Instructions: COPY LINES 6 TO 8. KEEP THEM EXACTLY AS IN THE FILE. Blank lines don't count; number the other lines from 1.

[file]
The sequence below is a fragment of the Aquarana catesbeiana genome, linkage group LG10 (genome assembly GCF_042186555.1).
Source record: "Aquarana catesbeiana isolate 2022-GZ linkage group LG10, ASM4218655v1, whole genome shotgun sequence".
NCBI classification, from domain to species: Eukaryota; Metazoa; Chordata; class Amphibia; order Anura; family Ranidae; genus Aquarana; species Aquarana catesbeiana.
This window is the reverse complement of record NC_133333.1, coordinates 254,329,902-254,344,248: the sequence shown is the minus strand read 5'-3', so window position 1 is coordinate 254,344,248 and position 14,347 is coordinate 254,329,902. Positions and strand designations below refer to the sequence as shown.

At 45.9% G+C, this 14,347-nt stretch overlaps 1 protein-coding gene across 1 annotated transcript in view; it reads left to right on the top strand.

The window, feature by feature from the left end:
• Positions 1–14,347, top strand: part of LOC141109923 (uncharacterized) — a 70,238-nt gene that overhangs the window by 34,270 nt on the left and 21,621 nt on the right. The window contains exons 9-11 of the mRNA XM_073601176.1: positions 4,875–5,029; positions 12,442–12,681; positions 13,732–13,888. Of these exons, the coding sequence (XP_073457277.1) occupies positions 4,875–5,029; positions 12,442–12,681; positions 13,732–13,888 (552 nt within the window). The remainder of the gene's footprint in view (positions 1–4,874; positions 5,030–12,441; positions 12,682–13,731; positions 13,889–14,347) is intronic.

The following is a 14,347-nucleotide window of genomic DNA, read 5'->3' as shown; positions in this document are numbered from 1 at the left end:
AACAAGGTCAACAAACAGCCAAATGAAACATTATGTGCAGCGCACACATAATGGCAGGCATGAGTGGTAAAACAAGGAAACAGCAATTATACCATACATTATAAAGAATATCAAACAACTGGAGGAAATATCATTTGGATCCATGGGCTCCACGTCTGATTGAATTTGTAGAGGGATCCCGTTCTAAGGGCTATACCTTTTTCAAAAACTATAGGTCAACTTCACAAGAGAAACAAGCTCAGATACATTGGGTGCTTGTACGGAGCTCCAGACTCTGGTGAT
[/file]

The window, feature by feature from the left end:
• Positions 1–14,347, top strand: part of LOC141109923 (uncharacterized) — a 70,238-nt gene that overhangs the window by 34,270 nt on the left and 21,621 nt on the right. The window contains exons 9-11 of the mRNA XM_073601176.1: positions 4,875–5,029; positions 12,442–12,681; positions 13,732–13,888. Of these exons, the coding sequence (XP_073457277.1) occupies positions 4,875–5,029; positions 12,442–12,681; positions 13,732–13,888 (552 nt within the window). The remainder of the gene's footprint in view (positions 1–4,874; positions 5,030–12,441; positions 12,682–13,731; positions 13,889–14,347) is intronic.

The following is a 14,347-nucleotide window of genomic DNA, read 5'->3' as shown; positions in this document are numbered from 1 at the left end: